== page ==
Mina's memories of 38 Kensington Place

Photo:Mina

Mina

Photo by Peter Crowhurst

Transcript of an interview

By Mina, former North Laine resident

Peter Crowhurst recorded an interview with Mina, former resident of 38 Kensington Place. Below is a transcript of it.

I lived there in the 1950s

I came to Kensington Place as a baby, having been born in 1948 in Yorkshire, but we came down here soon after. I was in Kensington Place for most of the 1950s until I moved to Findon Road in Whitehawk in 1958. I remember this because my Dad passed away just a month before my 12th birthday. The property (38 Kensington Place) was rented and like many families, my family was poor. I can remember my father making pictures and framing them with black tape and then my mother would go round, possibly with my sister, knocking on doors and trying to sell them.

My family

The family consisted of my Mum and Dad, my sister Norma, my brother and myself.  I had an older brother who roamed the countryside, a bit like a gypsy. He used to live up north, especially in Leeds, and from time to time he came home. When he did I was in seventh heaven. My greatest thrill was when he would meet me after school when I was at St Bartholomew’s, and brought me home - I liked that.

The layout of the house

Downstairs at the front of the basement was the main/best room which we didn’t use apart from Christmas and Bank Holidays, which made it that much more special, and then behind the best room we had a kitchen which contained a bath with a wooden cover, a big table for us all and a black range and that’s where we lived.  We had a couch and a table and that is where took our meals. It was cosy.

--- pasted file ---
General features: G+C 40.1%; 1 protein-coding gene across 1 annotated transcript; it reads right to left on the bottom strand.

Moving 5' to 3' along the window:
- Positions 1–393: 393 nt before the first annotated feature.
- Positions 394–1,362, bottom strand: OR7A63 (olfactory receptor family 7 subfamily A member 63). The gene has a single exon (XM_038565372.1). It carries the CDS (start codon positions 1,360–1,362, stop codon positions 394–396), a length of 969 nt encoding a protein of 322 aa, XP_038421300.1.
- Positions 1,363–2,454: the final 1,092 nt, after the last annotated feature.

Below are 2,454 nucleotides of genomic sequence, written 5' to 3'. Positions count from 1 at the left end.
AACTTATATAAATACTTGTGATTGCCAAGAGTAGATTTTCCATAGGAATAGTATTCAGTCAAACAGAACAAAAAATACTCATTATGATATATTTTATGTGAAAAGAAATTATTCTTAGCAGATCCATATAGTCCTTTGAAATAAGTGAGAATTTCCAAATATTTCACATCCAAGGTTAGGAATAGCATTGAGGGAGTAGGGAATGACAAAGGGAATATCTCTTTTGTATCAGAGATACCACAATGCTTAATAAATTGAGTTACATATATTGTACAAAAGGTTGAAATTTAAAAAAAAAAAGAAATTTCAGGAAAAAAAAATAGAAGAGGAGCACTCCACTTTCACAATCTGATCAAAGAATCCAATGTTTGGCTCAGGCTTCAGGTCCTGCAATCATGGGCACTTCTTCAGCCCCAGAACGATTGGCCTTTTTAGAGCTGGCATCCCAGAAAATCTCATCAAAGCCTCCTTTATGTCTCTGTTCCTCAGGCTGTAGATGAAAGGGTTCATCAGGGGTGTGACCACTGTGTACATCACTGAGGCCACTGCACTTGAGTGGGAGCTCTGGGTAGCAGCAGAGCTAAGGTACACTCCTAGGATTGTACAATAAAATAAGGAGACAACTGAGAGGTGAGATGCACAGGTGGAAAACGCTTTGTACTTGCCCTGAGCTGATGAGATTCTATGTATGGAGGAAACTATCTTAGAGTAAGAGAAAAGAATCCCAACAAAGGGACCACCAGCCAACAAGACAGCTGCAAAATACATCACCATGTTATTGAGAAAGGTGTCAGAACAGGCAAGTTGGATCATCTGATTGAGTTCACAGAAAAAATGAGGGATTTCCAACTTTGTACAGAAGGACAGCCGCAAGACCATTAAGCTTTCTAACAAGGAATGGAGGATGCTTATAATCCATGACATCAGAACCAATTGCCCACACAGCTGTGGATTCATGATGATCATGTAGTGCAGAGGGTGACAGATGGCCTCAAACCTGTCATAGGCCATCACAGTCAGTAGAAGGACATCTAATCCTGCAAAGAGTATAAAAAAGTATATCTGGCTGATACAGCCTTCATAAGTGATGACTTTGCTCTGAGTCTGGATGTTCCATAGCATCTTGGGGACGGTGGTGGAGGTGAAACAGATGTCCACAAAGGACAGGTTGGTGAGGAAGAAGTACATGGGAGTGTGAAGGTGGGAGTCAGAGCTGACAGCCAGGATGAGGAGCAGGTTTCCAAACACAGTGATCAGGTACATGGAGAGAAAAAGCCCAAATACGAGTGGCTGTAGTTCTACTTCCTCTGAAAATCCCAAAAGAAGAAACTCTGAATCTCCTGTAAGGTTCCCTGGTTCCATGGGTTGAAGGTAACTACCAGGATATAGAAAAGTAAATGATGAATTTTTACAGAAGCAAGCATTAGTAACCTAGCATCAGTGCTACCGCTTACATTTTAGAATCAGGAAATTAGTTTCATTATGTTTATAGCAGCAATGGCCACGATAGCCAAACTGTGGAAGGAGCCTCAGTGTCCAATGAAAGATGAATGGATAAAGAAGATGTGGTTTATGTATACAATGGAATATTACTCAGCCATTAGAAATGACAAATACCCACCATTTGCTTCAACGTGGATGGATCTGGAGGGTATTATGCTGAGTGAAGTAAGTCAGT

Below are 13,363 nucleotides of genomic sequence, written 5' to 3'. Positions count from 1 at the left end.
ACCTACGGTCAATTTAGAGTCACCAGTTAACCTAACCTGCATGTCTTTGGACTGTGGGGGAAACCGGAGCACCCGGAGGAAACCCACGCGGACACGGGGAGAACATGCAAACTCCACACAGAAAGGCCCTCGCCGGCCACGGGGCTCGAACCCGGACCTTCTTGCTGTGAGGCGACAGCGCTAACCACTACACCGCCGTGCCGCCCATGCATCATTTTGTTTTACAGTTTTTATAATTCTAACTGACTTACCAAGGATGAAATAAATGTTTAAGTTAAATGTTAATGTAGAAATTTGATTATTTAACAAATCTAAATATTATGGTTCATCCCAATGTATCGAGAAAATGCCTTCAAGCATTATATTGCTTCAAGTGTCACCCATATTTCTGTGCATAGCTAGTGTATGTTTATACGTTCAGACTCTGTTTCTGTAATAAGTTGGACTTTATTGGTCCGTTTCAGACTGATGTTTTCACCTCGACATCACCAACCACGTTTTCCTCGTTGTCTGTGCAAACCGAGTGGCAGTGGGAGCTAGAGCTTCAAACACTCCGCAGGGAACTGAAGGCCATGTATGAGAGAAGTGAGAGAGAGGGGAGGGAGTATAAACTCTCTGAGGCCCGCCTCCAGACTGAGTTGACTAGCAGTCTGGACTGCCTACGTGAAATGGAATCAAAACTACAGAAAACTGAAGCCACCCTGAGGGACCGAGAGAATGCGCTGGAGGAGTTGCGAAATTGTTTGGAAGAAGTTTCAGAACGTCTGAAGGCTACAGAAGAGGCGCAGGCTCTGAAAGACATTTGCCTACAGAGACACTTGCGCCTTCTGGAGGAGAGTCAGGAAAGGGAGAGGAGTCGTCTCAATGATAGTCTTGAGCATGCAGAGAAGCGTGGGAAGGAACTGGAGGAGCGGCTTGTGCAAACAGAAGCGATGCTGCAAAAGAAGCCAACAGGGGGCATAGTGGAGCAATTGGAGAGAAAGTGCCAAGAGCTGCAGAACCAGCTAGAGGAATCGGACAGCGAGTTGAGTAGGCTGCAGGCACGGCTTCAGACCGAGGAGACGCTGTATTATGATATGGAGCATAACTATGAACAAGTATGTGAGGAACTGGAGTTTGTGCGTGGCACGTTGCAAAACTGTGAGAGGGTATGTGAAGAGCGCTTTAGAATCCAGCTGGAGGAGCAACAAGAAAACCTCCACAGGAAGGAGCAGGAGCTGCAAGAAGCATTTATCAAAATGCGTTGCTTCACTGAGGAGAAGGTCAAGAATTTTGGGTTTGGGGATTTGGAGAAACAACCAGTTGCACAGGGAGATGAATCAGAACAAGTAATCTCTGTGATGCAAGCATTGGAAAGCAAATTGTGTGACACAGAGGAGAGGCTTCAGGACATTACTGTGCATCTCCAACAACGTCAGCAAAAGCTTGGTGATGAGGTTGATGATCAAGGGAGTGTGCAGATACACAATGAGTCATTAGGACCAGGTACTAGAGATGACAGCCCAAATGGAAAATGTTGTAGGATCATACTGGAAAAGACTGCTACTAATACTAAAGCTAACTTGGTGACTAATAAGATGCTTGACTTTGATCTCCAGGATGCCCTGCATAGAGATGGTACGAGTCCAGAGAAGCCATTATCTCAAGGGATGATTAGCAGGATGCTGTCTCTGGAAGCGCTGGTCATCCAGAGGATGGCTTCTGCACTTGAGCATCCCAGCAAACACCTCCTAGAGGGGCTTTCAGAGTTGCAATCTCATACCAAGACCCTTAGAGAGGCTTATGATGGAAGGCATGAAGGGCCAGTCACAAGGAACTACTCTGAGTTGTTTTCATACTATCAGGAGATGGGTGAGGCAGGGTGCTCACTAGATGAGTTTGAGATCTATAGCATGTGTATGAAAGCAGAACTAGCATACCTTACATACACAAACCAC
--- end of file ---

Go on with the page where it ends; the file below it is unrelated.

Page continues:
The passageway from the front door was pitch black and I was frightened to death and I used to sing, or if I was going out I would  get others to sing until I was out. We had an outside toilet, with toilet paper made up of neatly cut squares of paper, precisely cut by my father, and then a narrowish but longish garden. Upstairs on the ground floor you had the front bedroom, Mum and Dad’s room, the back bedroom where myself and two sisters shared a bed - two up, one down - and then on the second storey were two rooms. In the back room was my brother John and the front room was always empty.

Favourite memory

My favourite memory of the house was at Christmas, especially getting the fire going with paper in front of the fire. That was special because it was only at Christmas that we had a fire and a beautiful, fresh Christmas tree in the corner with lots of presents and the bowl of fruit and the dates on the sideboard. It was lovely, magical. My mother always did a party in the afternoon of Christmas Day and friends would come round. I remember my brother was friendly with a family from Over Street and they would come round on Christmas afternoon.

School

I remember going to the Central School in Church Street. The entrance was through the gothic doors. I have this one memory of sitting by a dolls house on a little chair. I then went to Pelham Infants School and from there to St Bartholomew’s.

Local people